Arrius notices Judah’s prominent attitude and sends for him to learn about his background during his relief period. Ben-Hur asserts that he is not ready to die – the god of his fathers will save him. Arrius offers to take Judah to Rome and train him as a gladiator or charioteer. Ben-Hur believes that his existence has a purpose, that his God will free him to take revenge on his enemy for wrongfully condemning and imprisoning him and his family. Forty-One’s stubbornness and hate have kept him alive while other men have perished all around him. Arrius thinks he is foolish to believe in freedom: “You will never escape while we are victorious. If we are not, you will sink with this ship, chained to your oar.” Ben Hur refuses the offer unless it means his freedom.
In one of the more spectacular scenes in the film, the Romans fight against Macedonian pirate war ships in an exciting sea galley battle. Arrius orders that Judah’s leg be unchained during the coming battle to give him a chance to survive. Their ship is rammed, oars are smashed, bodies are splintered, and their ship is boarded. Judah breaks loose, strangles one of the guards and retrieves the keys, frees many of his fellow prisoners from their chains, and goes on deck to find the flaming galley ship boarded by pirates in fierce hand-to-hand combat with the Roman soldiers.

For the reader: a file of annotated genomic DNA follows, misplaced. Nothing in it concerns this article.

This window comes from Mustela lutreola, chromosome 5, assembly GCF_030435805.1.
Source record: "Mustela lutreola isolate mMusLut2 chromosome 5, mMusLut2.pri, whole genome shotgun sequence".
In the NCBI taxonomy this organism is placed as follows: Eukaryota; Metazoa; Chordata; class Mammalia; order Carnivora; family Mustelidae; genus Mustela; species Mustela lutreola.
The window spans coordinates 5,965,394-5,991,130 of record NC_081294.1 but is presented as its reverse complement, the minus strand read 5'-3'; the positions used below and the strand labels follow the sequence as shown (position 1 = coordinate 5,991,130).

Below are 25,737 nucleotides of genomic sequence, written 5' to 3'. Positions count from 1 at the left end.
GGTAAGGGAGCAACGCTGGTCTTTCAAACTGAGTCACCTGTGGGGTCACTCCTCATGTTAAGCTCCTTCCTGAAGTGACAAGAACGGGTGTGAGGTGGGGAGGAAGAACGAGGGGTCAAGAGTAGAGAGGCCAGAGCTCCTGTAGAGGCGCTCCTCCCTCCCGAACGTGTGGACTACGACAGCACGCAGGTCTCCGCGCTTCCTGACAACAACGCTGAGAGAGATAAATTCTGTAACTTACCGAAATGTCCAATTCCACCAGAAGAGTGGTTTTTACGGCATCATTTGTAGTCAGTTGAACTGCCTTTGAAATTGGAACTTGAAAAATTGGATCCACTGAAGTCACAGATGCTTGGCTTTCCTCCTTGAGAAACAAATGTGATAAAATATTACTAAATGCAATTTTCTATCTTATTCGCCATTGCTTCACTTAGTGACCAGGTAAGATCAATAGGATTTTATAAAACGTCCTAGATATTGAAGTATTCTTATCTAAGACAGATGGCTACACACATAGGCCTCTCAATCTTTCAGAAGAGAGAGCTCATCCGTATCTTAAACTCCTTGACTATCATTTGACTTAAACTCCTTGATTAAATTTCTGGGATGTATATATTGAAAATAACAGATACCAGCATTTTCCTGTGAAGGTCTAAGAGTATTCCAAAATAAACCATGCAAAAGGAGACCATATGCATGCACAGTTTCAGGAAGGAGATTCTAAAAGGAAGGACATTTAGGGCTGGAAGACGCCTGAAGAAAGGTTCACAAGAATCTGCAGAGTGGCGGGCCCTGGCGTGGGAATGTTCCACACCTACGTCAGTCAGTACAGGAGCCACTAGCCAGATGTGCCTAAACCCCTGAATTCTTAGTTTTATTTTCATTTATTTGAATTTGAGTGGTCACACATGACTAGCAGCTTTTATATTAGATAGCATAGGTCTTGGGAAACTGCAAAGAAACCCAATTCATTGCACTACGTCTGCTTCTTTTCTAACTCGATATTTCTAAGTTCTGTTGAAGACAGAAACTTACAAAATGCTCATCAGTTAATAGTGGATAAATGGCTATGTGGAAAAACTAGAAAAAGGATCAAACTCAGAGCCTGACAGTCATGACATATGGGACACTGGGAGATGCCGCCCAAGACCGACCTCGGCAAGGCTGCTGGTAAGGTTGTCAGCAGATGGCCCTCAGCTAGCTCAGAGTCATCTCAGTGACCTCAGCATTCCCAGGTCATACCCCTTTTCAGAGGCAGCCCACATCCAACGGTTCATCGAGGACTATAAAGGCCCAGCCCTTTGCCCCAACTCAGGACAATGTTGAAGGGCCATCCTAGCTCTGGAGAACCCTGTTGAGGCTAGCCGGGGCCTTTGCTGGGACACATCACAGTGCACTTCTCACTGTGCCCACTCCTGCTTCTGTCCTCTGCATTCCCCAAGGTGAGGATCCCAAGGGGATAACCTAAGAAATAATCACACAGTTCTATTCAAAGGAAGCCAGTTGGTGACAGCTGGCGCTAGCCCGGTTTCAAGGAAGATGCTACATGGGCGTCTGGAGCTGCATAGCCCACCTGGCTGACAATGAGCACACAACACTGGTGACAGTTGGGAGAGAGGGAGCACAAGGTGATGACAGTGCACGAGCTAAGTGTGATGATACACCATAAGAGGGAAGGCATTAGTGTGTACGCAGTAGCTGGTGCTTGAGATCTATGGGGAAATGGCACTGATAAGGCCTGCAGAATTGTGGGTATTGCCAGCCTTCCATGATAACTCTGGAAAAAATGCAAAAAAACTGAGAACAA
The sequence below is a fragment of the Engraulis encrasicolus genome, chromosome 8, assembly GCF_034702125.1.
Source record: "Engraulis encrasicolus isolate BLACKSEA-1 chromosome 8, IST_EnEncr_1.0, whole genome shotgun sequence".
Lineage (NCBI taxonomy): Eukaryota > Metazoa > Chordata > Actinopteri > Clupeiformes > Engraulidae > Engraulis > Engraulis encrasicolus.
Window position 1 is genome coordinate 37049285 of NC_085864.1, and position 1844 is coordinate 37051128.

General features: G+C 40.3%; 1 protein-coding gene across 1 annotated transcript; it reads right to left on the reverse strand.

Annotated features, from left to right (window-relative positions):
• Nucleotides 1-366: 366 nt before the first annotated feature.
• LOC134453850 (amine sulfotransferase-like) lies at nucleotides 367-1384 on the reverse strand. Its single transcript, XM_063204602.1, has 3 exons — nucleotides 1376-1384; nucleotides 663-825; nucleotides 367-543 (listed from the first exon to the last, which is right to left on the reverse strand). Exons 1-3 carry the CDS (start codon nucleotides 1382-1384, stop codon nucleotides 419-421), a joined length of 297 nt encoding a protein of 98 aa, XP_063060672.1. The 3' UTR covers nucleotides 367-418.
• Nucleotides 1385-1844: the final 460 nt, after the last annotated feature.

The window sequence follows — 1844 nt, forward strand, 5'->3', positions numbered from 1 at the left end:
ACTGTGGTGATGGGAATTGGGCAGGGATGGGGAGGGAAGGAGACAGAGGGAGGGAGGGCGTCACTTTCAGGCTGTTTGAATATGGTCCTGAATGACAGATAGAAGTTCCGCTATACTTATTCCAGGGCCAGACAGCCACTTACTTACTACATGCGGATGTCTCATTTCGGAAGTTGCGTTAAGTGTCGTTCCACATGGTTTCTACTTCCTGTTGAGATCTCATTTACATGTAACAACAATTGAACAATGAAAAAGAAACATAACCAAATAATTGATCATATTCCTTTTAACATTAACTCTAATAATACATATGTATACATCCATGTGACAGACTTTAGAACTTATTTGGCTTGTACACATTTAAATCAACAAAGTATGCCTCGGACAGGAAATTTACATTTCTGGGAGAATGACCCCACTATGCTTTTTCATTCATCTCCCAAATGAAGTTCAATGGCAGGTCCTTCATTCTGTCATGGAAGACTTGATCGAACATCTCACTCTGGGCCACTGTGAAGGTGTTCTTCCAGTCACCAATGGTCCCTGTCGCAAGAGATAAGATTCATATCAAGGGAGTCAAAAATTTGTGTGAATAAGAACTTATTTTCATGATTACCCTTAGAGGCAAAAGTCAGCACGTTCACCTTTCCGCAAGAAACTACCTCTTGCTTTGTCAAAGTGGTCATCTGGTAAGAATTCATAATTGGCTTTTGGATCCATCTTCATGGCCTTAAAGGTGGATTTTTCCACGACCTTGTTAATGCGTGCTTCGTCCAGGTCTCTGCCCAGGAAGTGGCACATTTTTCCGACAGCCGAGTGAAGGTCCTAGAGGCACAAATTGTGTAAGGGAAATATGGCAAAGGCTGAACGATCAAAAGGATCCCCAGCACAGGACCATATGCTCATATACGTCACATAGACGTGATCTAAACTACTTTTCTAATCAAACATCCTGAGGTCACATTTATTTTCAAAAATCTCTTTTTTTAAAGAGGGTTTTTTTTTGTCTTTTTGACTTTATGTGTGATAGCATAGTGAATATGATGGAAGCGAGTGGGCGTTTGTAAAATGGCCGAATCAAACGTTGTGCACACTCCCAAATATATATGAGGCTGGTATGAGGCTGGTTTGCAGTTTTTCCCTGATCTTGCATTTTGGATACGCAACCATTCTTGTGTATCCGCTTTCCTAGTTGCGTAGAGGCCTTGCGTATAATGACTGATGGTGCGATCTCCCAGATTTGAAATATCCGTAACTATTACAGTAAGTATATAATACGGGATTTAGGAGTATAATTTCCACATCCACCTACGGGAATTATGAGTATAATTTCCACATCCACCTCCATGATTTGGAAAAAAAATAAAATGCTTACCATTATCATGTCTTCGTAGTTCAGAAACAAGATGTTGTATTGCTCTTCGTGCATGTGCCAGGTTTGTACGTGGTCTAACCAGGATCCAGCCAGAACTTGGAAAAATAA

Ben-Hur miraculously saves the life of Quintus Arrius who has been knocked overboard and quickly sinks with his heavy armor. Judah pulls him to a piece of floating debris and prevents him from drowning. They view the flaming wreckage. Thinking he has been humiliated in a defeat, Arrius tries to commit suicide but Judah prevents him. Exhausted, they both collapse – recovering consciousness the next day.
Arrius: Why did you save me?
Judah: (answering with another question) Why did you have me unchained?
Arrius is not allowed to repeat his suicide attempt, and begs: “Let me die.” Judah repeats back the words he has heard so often: “We keep you alive to serve this ship. Row well and live.” A Roman ship picks them up, and they learn that the Roman fleet was victorious, although five ships were lost. Arrius tells Ben-Hur: “In his eagerness to save you, your God has also saved the Roman fleet.” Arrius offers Judah the first drink from a cup of water. Passing by an opening in the deck, Judah looks down and is reminded of his past – he sees the galley slaves rowing in the darkness below.